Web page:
The 2011 Gonski Review is now six years old, yet school funding is still a mess. The 2013 Education Act was a step forward but not a solution; in a rare double act, it is both too expensive and fails to provide enough money to the most underfunded schools.
Labor’s education plan taken to the 2016 federal election would have added megabucks, but the “no school will lose a dollar” pledge meant true needs-based funding would not be achieved for another 100 years or more.
Gonski 2.0 is the best plan yet. It offers more consistency across the different states and sectors, ending the patchwork of bilateral agreements now in place. And it better aligns commonwealth funding to student need.
Under the 2013 Act, under- or over-funded schools make only incremental progress towards their target level of funding, called their Schooling Resource Standard (or SRS). Under Labor’s 2016 policy, under-funded schools would quickly be topped-up, but nothing would be done to bring over-funded schools back to target. By contrast, Gonski 2.0 would lead to consistent commonwealth funding for all schools, relative to their individual targets, by 2027.
Gonski 2.0 is good, but it can and should be better. In our submission to the senate inquiry into the legislation, Grattan Institute argues for three improvements.
First, we call for all schools to get the commonwealth share of their target funding four years quicker than Gonski 2.0. It proposes a 10-year timeframe, with most of the spending promised beyond the budget forward estimates. This is too long, and creates a risk that much of the money won’t eventuate.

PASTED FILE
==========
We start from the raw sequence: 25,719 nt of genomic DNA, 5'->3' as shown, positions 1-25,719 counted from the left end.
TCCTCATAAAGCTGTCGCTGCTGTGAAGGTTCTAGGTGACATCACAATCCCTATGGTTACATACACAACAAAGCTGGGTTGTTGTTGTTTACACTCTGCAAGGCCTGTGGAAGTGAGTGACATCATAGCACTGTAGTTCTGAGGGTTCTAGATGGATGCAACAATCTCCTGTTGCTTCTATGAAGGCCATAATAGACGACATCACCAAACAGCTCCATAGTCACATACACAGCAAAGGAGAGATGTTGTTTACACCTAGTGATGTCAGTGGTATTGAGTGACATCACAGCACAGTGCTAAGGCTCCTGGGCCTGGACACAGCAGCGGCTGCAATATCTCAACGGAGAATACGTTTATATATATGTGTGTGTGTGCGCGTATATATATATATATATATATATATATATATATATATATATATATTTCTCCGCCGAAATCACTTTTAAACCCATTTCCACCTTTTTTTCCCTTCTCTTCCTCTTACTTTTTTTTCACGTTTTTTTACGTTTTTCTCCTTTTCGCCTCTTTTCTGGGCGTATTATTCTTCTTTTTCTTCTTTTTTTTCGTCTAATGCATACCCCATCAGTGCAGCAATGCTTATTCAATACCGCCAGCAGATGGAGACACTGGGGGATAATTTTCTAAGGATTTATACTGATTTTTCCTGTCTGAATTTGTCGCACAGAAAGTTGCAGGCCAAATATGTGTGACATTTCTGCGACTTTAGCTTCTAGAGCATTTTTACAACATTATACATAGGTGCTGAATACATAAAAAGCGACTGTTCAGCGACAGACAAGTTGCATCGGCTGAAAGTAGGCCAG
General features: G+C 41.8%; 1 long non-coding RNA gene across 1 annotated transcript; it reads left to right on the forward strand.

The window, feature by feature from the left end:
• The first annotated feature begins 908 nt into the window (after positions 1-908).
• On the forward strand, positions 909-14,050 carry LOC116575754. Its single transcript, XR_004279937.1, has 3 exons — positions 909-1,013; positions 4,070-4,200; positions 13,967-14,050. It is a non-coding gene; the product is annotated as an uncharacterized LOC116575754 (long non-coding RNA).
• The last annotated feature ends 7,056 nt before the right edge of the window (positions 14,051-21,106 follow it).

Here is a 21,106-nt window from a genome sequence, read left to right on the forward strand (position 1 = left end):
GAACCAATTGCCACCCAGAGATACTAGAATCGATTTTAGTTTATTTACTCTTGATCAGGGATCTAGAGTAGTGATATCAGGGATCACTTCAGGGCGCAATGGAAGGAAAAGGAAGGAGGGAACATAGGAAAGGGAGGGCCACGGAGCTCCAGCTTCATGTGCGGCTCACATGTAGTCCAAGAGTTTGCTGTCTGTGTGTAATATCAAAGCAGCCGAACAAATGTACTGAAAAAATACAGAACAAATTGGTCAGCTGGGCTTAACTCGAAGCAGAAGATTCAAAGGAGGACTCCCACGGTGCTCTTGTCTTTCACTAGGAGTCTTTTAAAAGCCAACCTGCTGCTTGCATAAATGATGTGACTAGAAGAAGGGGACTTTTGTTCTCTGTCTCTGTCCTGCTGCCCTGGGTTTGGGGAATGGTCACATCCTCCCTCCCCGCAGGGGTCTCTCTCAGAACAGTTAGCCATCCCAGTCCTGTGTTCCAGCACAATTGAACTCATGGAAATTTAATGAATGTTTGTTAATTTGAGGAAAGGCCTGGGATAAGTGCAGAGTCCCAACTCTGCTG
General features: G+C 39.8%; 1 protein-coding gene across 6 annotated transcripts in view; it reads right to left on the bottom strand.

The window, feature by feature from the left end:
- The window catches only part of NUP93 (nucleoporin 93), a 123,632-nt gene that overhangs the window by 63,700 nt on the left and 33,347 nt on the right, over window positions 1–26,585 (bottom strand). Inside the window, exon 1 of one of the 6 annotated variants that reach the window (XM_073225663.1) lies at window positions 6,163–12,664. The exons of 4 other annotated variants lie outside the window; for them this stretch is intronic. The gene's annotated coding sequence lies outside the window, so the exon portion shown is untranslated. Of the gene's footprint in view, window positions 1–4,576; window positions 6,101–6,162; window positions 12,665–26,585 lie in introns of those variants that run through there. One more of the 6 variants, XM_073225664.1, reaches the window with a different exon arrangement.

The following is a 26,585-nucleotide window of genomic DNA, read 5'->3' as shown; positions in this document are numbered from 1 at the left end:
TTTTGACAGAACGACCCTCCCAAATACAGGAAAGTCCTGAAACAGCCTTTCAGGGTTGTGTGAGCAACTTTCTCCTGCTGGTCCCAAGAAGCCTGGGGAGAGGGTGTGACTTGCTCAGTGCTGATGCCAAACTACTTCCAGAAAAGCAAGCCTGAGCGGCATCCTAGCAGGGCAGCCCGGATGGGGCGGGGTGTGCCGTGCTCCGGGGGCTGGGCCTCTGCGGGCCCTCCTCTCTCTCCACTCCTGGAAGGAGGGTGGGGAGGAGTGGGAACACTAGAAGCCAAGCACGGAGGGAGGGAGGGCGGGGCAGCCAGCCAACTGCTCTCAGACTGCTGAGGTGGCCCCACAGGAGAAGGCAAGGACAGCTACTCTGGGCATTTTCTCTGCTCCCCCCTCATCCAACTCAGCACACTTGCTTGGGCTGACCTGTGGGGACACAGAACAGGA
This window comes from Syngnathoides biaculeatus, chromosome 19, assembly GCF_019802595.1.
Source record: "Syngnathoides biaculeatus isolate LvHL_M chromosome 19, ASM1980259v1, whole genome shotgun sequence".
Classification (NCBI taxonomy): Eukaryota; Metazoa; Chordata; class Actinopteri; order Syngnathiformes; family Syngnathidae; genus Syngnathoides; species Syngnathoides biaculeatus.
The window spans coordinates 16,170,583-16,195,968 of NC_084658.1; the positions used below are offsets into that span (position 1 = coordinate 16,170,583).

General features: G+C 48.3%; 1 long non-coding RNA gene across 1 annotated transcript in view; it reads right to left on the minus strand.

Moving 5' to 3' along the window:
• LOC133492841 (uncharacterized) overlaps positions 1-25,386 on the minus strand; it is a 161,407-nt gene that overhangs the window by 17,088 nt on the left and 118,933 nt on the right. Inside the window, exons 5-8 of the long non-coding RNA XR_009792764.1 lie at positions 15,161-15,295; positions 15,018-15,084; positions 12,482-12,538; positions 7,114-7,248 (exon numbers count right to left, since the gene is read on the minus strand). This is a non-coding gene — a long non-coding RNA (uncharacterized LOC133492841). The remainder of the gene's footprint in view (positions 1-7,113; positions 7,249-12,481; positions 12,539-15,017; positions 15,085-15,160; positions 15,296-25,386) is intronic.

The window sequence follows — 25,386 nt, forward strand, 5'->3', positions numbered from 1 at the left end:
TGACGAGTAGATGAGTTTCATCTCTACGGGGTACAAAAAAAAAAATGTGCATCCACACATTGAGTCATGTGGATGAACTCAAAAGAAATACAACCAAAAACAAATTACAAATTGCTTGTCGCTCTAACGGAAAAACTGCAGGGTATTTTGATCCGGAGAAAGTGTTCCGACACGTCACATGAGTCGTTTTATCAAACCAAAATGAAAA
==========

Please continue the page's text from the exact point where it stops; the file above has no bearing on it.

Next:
A more aggressive, six-year transition could be funded by bringing growth in school funding more into line with costs, given current low inflation and low wages growth (ie moving to a floating rate of indexation from 2018).
This would free-up billions of dollars in savings that could be channelled to the most disadvantaged schools – underfunded schools would get the money they need much more quickly, while overfunded schools would get slower funding growth.
Second, we recommend more be done to ensure state governments fulfil their responsibility to help close the needs-based funding gap. Under Gonski 2.0, the Commonwealth requires only that the states maintain per-student funding at 2017 levels. This won’t be enough. If state government contributions are held at this minimum rate, government schools will fall short of needs-based funding everywhere except WA and the ACT. And some independent schools will continue to be over-funded for decades.
State and territory governments should be expected to deliver funding alongside the commonwealth so that all schools receive at least 90 or 95% of their target. If states want to invest more in their schools, they should not receive less commonwealth funding (which is what would happen today). But if they want to invest less, the commonwealth should reduce its funding to that state by a proportionate amount.
Third, we urge the commonwealth to establish a National Schools Resourcing Body, to keep school funding at arms-length from politics and to guarantee greater transparency and accountability. This independent body would track and report on changes to funding, so voters could see whether governments were shirking their responsibilities to close the needs-based funding gap.
This is particularly important given that Gonski 2.0 cements the idea of “majority funders” for each sector: the states are the majority funders of government schools (80%), and the Commonwealth is the majority funder of non-government schools (80%). The new body should be charged with ensuring neither tier of government unduly favours “its” school sector.
Gonski 2.0 is not perfect, but it is a big step in the right direction. Australia cannot keep waiting for a “perfect” school-funding model. Gonski 2.0 should be improved then embraced by all sides of politics – because this opportunity to end the funding wars may not come twice.
Pete Goss is School Education Program Director and Julie Sonnemann is School Education Fellow at the Grattan Institute.